by Marcus Harrison Green
(The following is adapted from a presentation given as part of Town Hall Seattle’s Spirited Stone event. The event, which featured Shin Yu Pai, Charles Johnson, and Nathan Wirth, can be viewed here.)
As a lifelong Seattleite (a lifelong South Seattleite, actually), I was asked to share what Kubota Garden means to me. Now that’s a pretty simple question — with a very hefty answer, given my relationship with the garden that has ranged from when I was a teenager to today.
Throughout that time, Kubota Garden has epitomized the most powerful one-syllable word in the English language.
Continue reading Reflection: Home Is a Place Called Kubota Garden
by Mark Van Streefkerk
For kids and their caregivers experiencing Zoom learning fatigue, a new Family Exploration Kit might be a welcome opportunity to get outside and explore the Washington Park Arboretum, Kubota Garden, or their own backyard. The self-guided exploration kits are designed for kids ages four to 12 and their caregivers, offered through a partnership between the University of Washington Botanic Gardens and Kubota Garden Foundation (KGF). With scavenger hunts, treasure maps, discovery games, hand lenses, and a comic, the kits provide hands-on science education activities, as well as sharing the story of Kubota Garden and pointing to the larger history of the Japanese-American community in South Seattle.
Kits can easily serve four kids at a time and cost $7 but are available to all regardless of ability to pay. To ensure COVID-19 safety, those who sign up for the kits can choose a time slot and location (Othello Commons, the Arboretum, or the Kubota Garden Foundation’s office) for pick up.
Continue reading Family Exploration Kits Encourage Science Learning and Outdoor Activities at the Arboretum, Kubota Garden, and Your Own Backyard
by Anne Liu Kellor
Who cares about gardens and landscape design right now, in a time of widespread grief and despair?
Let me reframe that question.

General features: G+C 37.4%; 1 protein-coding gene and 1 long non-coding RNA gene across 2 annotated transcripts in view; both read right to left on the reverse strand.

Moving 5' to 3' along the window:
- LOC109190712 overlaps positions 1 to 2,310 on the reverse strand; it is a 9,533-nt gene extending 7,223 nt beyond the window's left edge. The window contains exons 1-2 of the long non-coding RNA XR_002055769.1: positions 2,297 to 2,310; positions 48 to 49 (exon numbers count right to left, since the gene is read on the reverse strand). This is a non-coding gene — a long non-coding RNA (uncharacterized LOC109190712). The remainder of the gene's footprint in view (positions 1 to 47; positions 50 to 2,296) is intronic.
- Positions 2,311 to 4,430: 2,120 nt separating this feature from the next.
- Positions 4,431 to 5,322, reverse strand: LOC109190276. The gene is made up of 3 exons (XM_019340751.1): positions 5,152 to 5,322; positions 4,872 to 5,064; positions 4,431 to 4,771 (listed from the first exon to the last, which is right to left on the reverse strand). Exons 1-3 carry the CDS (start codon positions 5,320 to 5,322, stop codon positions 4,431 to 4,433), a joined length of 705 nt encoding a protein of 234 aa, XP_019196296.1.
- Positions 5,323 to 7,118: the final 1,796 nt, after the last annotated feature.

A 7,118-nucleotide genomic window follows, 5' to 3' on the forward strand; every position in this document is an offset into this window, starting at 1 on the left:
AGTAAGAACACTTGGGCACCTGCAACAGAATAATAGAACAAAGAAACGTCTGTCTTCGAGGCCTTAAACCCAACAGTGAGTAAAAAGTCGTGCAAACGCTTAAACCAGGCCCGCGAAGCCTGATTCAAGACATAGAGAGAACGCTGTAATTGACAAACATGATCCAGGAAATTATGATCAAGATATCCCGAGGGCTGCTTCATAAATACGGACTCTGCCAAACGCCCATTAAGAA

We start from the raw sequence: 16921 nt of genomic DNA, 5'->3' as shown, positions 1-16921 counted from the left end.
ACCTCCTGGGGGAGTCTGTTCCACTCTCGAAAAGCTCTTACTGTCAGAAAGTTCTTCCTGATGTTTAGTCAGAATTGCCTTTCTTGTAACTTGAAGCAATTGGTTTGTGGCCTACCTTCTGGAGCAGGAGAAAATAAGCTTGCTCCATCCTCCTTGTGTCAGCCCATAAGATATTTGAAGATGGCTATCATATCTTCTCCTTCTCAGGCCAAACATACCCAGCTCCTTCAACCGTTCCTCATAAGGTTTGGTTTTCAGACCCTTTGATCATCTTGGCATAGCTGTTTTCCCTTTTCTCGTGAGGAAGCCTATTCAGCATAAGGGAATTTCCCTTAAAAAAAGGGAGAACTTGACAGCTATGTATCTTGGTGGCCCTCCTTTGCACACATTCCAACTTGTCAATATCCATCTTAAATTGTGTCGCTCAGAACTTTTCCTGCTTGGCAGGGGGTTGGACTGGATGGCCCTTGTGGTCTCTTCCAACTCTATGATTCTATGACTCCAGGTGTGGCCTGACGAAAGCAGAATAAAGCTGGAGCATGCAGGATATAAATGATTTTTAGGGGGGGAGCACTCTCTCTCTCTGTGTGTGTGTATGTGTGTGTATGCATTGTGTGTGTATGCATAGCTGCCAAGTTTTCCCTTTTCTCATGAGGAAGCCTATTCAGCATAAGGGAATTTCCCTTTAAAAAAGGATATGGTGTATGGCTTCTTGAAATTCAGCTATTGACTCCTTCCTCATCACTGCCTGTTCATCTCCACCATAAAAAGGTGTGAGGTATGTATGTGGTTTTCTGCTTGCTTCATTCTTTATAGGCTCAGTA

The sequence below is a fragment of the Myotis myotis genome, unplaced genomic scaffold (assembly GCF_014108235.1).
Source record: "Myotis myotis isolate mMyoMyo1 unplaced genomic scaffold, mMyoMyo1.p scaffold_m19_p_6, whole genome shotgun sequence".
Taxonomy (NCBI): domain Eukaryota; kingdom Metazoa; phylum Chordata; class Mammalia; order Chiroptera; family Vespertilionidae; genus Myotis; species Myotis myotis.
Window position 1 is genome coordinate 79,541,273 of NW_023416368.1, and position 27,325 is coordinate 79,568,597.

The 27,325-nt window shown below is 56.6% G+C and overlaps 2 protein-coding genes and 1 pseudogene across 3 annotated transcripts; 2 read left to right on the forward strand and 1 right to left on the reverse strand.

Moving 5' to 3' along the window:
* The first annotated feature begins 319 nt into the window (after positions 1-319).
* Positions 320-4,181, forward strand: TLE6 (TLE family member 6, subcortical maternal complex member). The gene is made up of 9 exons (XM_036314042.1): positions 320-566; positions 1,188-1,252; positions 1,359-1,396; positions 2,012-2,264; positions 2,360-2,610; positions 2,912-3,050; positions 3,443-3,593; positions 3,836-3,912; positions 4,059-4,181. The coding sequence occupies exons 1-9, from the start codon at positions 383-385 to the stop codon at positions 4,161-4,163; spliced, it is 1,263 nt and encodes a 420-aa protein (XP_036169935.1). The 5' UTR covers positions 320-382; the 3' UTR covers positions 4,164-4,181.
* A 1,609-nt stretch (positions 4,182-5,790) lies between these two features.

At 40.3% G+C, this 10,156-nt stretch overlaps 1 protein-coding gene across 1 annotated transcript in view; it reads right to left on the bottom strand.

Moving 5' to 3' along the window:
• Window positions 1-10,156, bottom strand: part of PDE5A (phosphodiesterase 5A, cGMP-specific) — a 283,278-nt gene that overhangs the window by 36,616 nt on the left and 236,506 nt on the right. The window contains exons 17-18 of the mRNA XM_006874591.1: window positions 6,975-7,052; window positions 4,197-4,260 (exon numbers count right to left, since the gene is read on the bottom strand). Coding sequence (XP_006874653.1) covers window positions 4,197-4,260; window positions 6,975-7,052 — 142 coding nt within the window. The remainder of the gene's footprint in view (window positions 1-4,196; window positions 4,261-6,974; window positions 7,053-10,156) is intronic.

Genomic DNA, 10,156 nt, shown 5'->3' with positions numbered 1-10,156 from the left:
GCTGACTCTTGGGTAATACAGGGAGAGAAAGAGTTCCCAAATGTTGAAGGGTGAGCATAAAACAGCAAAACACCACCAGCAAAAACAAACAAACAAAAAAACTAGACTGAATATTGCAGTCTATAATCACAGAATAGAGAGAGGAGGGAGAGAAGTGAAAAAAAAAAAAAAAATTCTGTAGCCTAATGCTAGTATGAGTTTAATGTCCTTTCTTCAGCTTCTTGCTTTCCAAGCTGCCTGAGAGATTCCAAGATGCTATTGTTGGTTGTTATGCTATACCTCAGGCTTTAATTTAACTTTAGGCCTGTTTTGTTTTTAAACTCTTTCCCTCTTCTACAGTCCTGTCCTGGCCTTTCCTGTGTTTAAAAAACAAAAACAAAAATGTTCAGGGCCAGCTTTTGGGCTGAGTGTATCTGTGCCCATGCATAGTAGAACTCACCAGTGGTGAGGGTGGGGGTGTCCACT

Who cares about a story of resilience, racism, community, cross-cultural connection, place, and poetry?
Continue reading Book Review: Spirited Stone, Lessons from Kubota’s Garden
by Sharon H. Chang
The crowd was so huge at the premiere of Fujitaro Kubota and His Garden at Ark Lodge Cinemas last week that a second screening was added and some eager theatergoers were turned away. The turnout of 150 viewers was overwhelming, said Joy Okazaki, Board President of the Kubota Garden Foundation which produced the film, but also overwhelmingly positive. “We know that people love the garden and knew telling the story of the garden was long overdue,” said Okazaki, amazed. “This confirmed for us how important it is to get that story out there.” Continue reading Premiere of Kubota Garden Documentary Draws Huge Crowd, Prompts Second Showing
The South Seattle sanctuary is a testament to the power of public space and the promise of racial integration.
(This article was originally published in Crosscut and has been reprinted with permission)
by Alex Gallo-Brown
On the kind of dismal morning in late November that encourages lying around in one’s sweatpants with a mug of green tea or the grudging completion of basic tasks, I zipped my hooded jacket to my chin and made the short drive from south Beacon Hill, where I live, to Rainier Beach, the southeasternmost neighborhood of Seattle, where Kubota Garden, the once private and now public testimonial to the life and work of master gardener Fujitarō Kubota, has stood for more than 90 years. I arrived to an uncharacteristically empty garden — no cars thronging the parking lot, no people hiking the forested paths. Drawing my hood over my head, I sidestepped the fast-collecting pools of rainwater, admiring constructed ponds and waterfalls as I reflected on moments of private pain and memories of personal joy. Continue reading Can Rainier Beach’s Kubota Garden Remain a Refuge for All?
Events this weekend in the South Seattle area
Saturday, July 18th
Community: Fifth Annual Black Prisoners Caucus Family Summit– Details: The Black Prisoners’ Caucus cordially invites you to attend its 5th Annual Family Summit. This FREE event will focus on issues related to families who have loved-ones behind bars. The Family Summit will feature music, speakers, artwork, workshops, family activities, and resources to support the families of those incarcerated. The Family Summit also plans to strengthen and to heal our entire community from the impact of mass incarceration. Food and childcare provided. We hope to see our entire community (especially children/youth) at this year’s Family Summit. It takes village! –Time: 11:00am- 4:00am –Where:Africatown Innovation Center 3100 S Alaska Street Seattle, WA Continue reading This Weekend In South Seattle: Cinema Under the Stars, Family Summit and A South End Business Tour